LA Artcore / Lamperouge Fine Art @ The Brewery

November 9, 2017

There were two openings side by side at the Los Angeles Brewery artist colony last Sunday. I was invited by Carla Viparelli to the first one, where she was debuting new artwork which stressed an unlikely historical harmony. She did so by creating a representation of Western antiquity through the visualization of broken archaeological ceramic shards with the preciousness of the contemporary refugee crisis in Europe.

 

It’s first interesting to note that she has expanded her experimentation in space with fragmented compositions from before, and is now actually deploying them beyond something merely aesthetic, toward something symbolic or gestural. And it’s clear to put the puzzle pieces together what this gesture is once we recognize the refugee context. What is difficult to gather, however, is the relationship between the past with the present and why there is necessarily a connection between the two via broken artifact shards and an ode to Classical antiquity? But it requires a deeper historical understanding of the Mediterranean, that being a crossroads of a plethora of cultures and civilizations. Heterogeneity, in other words, has always been its fabric, and it is a bit synthetic to conjure an oversimplistic chronology of Ancient Greek to Ancient Roman lineage which preeminently owned the terrain.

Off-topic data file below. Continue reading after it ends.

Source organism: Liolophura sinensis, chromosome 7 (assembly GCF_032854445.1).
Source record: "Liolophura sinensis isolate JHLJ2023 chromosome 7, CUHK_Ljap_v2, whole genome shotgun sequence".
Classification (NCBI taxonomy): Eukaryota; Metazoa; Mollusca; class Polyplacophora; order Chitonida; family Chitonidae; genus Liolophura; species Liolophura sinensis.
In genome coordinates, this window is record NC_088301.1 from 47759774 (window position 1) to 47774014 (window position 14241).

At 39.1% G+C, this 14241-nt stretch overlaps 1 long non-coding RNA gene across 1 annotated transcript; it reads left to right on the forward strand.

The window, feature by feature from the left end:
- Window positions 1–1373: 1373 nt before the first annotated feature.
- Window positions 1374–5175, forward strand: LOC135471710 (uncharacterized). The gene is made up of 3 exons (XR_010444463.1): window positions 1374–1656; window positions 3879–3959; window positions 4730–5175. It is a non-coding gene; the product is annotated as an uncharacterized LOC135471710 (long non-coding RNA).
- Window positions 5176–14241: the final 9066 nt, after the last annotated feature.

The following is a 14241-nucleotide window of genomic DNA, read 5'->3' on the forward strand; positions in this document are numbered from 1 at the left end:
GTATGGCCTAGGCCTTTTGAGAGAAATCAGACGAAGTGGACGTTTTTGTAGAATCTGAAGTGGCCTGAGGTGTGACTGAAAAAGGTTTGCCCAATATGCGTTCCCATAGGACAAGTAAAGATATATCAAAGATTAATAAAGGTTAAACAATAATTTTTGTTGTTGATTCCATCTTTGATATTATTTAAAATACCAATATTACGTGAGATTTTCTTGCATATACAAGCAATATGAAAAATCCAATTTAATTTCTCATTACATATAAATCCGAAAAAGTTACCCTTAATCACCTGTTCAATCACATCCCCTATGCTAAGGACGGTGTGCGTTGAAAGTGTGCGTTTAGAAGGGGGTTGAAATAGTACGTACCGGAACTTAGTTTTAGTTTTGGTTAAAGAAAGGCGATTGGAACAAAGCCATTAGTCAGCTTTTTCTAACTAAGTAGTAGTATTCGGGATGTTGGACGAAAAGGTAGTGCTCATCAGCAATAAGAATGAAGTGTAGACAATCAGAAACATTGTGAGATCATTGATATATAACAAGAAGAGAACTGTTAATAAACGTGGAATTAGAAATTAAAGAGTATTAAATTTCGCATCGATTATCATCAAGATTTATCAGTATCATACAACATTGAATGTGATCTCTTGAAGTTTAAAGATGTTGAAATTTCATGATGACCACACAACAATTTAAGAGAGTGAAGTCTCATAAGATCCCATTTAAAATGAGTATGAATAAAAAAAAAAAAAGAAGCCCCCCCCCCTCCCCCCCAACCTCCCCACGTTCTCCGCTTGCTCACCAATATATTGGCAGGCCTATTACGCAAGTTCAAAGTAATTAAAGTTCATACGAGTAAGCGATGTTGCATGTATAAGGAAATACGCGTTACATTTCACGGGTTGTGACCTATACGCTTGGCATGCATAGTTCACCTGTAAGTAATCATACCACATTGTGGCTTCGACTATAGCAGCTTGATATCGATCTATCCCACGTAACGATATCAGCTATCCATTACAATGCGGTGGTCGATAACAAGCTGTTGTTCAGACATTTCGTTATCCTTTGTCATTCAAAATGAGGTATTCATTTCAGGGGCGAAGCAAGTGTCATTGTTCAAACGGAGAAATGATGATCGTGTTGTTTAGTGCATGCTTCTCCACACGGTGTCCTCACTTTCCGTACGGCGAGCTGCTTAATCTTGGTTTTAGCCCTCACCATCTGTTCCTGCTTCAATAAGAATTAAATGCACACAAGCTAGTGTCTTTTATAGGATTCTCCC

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I think the strongest statement that is made with the series of works, then, is demythologizing the ancient past using a contemporary subject manner. By being confronted with the historical fact that there has always been a churning of culture and peoples in this region of the globe, one must concede that the traumatic influx of migrants is not unprecedented. By creating such a juxtaposition of the ancient with contemporary, another artist may have tasked at creating a sense of ingestion of one towards the other. But by concentrating on the sentimentality of brokenness, we have, for an Italian audience, an empathetic perception of loss with which the migrants endure similarly to the longing for the past high civilization that once rested upon Rome. Indeed we even have this sentiment expressed with the artwork found below: